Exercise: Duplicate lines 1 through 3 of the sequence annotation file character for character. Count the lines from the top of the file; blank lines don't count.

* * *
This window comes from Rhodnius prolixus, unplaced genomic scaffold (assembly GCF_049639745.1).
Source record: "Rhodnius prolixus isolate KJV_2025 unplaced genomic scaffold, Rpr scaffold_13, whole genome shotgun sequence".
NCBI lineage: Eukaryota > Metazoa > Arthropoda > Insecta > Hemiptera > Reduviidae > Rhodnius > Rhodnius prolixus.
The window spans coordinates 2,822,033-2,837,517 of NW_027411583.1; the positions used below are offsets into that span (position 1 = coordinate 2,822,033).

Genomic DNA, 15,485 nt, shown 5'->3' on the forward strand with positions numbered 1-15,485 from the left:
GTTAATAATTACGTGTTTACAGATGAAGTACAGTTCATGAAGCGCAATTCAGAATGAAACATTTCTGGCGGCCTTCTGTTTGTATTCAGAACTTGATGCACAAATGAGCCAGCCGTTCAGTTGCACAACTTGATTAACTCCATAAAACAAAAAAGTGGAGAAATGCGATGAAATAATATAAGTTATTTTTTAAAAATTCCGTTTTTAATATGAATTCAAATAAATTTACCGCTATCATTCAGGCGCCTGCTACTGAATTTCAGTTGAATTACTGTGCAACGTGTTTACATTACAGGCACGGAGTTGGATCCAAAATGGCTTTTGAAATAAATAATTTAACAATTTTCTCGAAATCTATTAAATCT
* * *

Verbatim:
This window comes from Rhodnius prolixus, unplaced genomic scaffold (assembly GCF_049639745.1).
Source record: "Rhodnius prolixus isolate KJV_2025 unplaced genomic scaffold, Rpr scaffold_13, whole genome shotgun sequence".
NCBI lineage: Eukaryota > Metazoa > Arthropoda > Insecta > Hemiptera > Reduviidae > Rhodnius > Rhodnius prolixus.